“When we look at what is happening with people who have been admitted to hospital throughout the whole pandemic, 16 per cent of people have had a clot of some sort related to their COVID disease,” Chief Medical Officer Paul Kelly said.
“So clotting is a feature of COVID. It also happens to be a feature, very rarely, of this AstraZeneca vaccine.”
Professor Kelly urged people who were eligible for the vaccine to come forward to get a shot.
The benefits of the AstraZeneca vaccine outweigh the risk of potential fatal blood clots, Professor Kelly said.
“The risk of severe COVID infection increases with age, whereas the risk of the clots decreases with age,” he said.
“We are in a very unusual situation here in Australia at the moment, with no community transmission.”
But he warned Australia’s situation was only temporary.
“The chances of being infected will increase, so being vaccinated is a protection not only for yourself, but also for the people you care for,” he said.
“That is why we have a vaccination program.”
He said the Therapeutic Goods Administration (TGA) has a lot of information to look through.
“It is true she had the AstraZeneca vaccine a few days before she became ill,” he said.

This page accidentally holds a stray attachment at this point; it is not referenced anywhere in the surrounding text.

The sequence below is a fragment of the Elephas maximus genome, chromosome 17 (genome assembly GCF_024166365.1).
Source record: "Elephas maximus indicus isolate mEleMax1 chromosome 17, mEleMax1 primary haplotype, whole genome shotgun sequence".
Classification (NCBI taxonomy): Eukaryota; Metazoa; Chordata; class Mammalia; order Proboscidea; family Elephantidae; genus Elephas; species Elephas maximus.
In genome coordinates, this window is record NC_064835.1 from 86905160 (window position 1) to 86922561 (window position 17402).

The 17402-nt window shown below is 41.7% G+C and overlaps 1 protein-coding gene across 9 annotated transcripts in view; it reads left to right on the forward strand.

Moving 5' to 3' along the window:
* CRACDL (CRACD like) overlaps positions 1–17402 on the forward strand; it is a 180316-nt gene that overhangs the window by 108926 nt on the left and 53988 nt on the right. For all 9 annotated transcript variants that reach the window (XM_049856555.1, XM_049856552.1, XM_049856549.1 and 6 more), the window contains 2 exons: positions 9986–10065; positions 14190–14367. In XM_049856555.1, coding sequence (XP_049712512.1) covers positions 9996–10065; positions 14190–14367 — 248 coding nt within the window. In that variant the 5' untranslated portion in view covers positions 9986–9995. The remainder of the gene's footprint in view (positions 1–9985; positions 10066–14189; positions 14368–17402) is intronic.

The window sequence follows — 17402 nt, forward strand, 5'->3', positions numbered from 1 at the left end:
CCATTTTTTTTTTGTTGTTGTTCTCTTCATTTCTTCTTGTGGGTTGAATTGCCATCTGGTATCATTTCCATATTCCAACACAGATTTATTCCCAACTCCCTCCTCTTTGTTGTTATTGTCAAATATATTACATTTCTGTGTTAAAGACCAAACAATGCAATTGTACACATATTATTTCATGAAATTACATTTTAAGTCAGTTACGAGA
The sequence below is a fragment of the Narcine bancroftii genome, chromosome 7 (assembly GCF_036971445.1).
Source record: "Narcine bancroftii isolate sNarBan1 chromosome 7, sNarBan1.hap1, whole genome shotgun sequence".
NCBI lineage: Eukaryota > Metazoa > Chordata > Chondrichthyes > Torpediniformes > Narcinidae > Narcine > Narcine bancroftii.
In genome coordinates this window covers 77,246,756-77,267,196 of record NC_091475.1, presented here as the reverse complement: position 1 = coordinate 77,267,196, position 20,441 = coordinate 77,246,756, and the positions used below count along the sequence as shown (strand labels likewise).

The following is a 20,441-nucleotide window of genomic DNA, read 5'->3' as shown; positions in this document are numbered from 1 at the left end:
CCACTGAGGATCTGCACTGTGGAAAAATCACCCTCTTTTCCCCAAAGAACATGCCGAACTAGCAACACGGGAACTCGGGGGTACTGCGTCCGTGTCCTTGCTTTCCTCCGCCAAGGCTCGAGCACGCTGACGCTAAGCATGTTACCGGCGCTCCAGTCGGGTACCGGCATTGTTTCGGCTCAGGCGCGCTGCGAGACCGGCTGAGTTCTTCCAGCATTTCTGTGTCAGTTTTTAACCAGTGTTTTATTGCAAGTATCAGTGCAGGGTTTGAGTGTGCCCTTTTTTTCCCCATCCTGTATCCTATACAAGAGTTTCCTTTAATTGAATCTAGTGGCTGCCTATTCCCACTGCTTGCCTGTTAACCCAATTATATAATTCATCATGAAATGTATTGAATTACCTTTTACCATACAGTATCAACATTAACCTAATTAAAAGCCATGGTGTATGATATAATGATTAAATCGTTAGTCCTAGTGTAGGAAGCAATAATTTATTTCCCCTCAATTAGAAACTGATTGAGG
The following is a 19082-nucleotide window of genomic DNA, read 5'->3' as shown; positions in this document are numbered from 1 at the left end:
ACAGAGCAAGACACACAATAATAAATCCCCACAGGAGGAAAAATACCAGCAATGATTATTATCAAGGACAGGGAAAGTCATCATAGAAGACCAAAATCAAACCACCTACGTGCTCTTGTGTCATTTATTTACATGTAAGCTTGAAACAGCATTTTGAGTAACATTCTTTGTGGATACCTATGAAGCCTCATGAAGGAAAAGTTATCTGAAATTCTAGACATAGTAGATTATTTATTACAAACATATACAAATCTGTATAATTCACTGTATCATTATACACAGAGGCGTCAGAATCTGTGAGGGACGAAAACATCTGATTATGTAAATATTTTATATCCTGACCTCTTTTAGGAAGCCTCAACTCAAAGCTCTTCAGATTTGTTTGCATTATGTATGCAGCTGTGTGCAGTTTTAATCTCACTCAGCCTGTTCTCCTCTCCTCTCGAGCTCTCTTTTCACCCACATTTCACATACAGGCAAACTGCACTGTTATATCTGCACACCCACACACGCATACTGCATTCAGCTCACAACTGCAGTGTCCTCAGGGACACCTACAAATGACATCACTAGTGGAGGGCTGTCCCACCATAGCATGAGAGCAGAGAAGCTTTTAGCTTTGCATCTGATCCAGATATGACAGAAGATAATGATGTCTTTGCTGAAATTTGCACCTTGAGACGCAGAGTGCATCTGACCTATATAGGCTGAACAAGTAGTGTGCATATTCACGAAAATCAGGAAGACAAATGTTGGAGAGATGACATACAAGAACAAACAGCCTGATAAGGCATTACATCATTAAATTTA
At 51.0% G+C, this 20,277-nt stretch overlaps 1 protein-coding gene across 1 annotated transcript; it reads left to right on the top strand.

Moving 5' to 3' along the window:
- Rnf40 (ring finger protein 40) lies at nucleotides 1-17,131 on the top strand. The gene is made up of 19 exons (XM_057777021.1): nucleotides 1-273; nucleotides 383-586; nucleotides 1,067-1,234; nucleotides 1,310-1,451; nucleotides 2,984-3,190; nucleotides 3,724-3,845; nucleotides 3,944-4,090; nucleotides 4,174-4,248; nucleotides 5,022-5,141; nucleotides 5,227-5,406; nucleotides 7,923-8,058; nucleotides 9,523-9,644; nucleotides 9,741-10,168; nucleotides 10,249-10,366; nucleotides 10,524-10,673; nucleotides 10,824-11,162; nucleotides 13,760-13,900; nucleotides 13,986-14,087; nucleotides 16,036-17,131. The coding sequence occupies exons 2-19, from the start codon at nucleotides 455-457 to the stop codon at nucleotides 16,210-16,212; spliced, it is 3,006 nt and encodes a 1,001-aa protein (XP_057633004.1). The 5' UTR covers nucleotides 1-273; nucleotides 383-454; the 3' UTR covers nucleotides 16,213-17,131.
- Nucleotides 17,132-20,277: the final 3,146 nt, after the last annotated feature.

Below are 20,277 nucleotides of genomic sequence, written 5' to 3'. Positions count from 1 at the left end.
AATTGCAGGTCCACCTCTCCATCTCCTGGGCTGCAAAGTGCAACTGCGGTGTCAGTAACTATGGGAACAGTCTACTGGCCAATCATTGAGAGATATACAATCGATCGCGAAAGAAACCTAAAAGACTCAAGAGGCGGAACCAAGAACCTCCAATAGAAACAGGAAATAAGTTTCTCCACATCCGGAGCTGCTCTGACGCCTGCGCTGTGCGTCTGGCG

“Whether those two events are related is a matter for those experts that will be meeting today.”
She had “severe chronic disease issues”, the Chief Medical Officer said.
“I do know she did have several chronic disease issues, but whether that was why she was vaccinated or whether it was because she was one of the workers in those categories, I do not know that information,” Professor Kelly said.
Professor Kelly noted it has only been one year since the very first people received the coronavirus vaccines in clinical trials.
“There are many unknowns at the moment in terms of the vaccine, one of them is about the duration of effectiveness,” he said.
“It is likely that we will know sometime in the next six months to one year.”